Making it easier to talk to your child.
Discussing body safety with your child is not easy. As parents, we often tell ourselves that “this couldn’t happen in my family” or “my friend/brother/neighbor would never do that to my child.” But these are among the many myths that enable abusers to do their damage.
It is imperative to discuss body safety with your child. It doesn’t need to be intimidating or scary. These conversations can start small and grow more complex over time. Here are some tips to get started and a list of recommended books to help you and your children fully understand the issue.
Keeping children safe online.
It’s estimated that 1 out of 5 children are solicited sexually online—so parents also have to talk about Internet safety with their children. Here are some guidelines and resources for having and reinforcing those conversations.
Additional resources for parents and children.
• Learn the scope of the child sexual abuse problem in Kent County and around the country. CAC Statistics – National & Local
• KIDS Have Rights®, a program of the Children’s Advocacy Center, goes into area schools to educate students, staff and parents about body safety.
• Stewards of Children® is a national training program empowering adults to prevent child sexual abuse. It is conducted locally by the Children’s Advocacy Center.
Frequently Asked Questions
How long should I expect my child’s session to last?
Typically, therapy appointments are scheduled for 1 hour, however this could vary on a case-by-case basis dependent on family’s needs. Both caregivers and children will participate within therapy sessions. Generally, the majority of the session is dedicated to individual child therapy, with 15-20 minutes reserved for parent check-ins or joint counseling opportunities with both the parent and child. Parents are expected to be present at the Children’s Advocacy Center throughout their child’s entire counseling session and to be an active participant in the therapy process.
How long will my child remain in counseling services?
Treatment length will vary depending on a variety of factors including a child’s age, the types of trauma symptoms that a child is experiencing, as well as the type of therapy being utilized by a child’s clinician. Typically, families can expect that their child will be engaged in counseling services for about six months. All children can remain in counseling for as long as needed to address concerns related to sexual abuse, however, they may be referred to another community resource to assist with concerns unrelated to trauma or sexual abuse following treatment at the Children’s Advocacy Center.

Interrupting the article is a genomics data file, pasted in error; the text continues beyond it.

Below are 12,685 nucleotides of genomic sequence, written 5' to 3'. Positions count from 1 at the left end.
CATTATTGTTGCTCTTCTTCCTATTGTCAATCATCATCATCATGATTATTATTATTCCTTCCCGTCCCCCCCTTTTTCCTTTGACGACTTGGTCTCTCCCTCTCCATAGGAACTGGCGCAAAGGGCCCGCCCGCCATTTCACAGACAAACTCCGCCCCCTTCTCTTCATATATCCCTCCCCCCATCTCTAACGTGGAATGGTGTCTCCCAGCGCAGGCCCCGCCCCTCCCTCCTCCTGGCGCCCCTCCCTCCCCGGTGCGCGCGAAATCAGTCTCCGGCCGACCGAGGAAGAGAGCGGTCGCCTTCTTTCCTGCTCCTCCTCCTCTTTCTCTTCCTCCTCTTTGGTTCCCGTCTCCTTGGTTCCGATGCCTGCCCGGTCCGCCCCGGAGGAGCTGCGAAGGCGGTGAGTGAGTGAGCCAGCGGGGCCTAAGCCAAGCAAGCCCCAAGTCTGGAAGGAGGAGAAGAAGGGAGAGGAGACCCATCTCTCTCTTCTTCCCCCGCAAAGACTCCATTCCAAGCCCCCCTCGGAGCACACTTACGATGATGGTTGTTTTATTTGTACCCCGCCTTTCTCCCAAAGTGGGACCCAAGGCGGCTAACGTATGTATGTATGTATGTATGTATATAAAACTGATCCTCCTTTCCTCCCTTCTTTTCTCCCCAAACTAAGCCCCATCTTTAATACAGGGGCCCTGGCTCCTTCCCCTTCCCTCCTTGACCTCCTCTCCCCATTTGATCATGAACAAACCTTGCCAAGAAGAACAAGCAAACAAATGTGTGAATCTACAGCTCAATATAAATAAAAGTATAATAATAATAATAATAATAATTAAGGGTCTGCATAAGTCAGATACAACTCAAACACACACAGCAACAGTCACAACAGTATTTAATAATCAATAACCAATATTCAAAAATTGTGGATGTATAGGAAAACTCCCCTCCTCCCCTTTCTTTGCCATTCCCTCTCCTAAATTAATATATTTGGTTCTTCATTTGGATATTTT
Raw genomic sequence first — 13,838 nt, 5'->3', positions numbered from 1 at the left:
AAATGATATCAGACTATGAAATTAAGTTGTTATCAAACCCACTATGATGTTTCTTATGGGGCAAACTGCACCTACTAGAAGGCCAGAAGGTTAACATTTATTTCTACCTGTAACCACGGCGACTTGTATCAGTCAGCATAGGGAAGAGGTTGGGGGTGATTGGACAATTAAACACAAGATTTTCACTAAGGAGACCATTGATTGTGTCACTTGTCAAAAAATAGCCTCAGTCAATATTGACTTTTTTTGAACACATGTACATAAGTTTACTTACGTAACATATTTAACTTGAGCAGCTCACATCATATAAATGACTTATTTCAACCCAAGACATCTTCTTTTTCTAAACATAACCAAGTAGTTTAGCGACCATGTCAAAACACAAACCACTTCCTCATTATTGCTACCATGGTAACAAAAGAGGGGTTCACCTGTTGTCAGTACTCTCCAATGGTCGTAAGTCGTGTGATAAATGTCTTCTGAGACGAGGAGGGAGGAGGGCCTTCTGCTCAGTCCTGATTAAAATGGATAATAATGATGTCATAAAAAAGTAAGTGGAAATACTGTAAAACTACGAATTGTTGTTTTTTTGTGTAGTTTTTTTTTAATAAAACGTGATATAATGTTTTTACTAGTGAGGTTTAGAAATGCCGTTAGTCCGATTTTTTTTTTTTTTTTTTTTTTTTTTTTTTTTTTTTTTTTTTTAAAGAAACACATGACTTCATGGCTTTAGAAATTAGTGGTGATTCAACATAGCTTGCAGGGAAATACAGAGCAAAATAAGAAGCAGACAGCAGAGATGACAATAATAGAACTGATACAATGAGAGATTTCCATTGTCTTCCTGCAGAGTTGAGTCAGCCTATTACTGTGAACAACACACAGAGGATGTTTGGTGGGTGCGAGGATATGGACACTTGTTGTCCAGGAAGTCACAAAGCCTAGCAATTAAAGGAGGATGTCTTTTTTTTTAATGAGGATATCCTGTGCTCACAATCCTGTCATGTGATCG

Do I have to have insurance to obtain services?
All services, including counseling, offered by the Children’s Advocacy Center are provided at no cost to families who live in, or around, Kent County.
How do I know if my child needs counseling?
Children react to trauma in many different ways and as a result, it is recommended that you contact your family advocate, or speak with a member of the therapy team, if you have any questions related to your child’s behavior or response to a traumatic event. If you have observed a change in your child’s behaviors or moods, this is generally an indication that counseling would be beneficial.
Should I discuss my child’s traumatic experience with them to aid in the therapy process?
It is best to be supportive and caring if your child approaches you with a discussion about their abuse. Listen to what your child has to say and praise them for having the courage to share with you about their experience. It is not recommended that you ask questions or that you initiate conversations related to the abuse so that your child can be in control of what they share, when they are ready to share it.
How do I find out about the status of my child’s case?
For all information related to the investigation/case, please contact the detective assigned to your child’s case. You are also able to call the police department directly if you do not have your detective’s information.
Will I (Parent/Caregiver) be participating in counseling?
Yes! The participation of parents and caregivers in the counseling process is often the number one factor in a child’s recovery. As a caregiver, you are with your child most often, and as a result will need to be aware of the education and skills being taught through therapy so that you can help your child use these tools in their everyday life.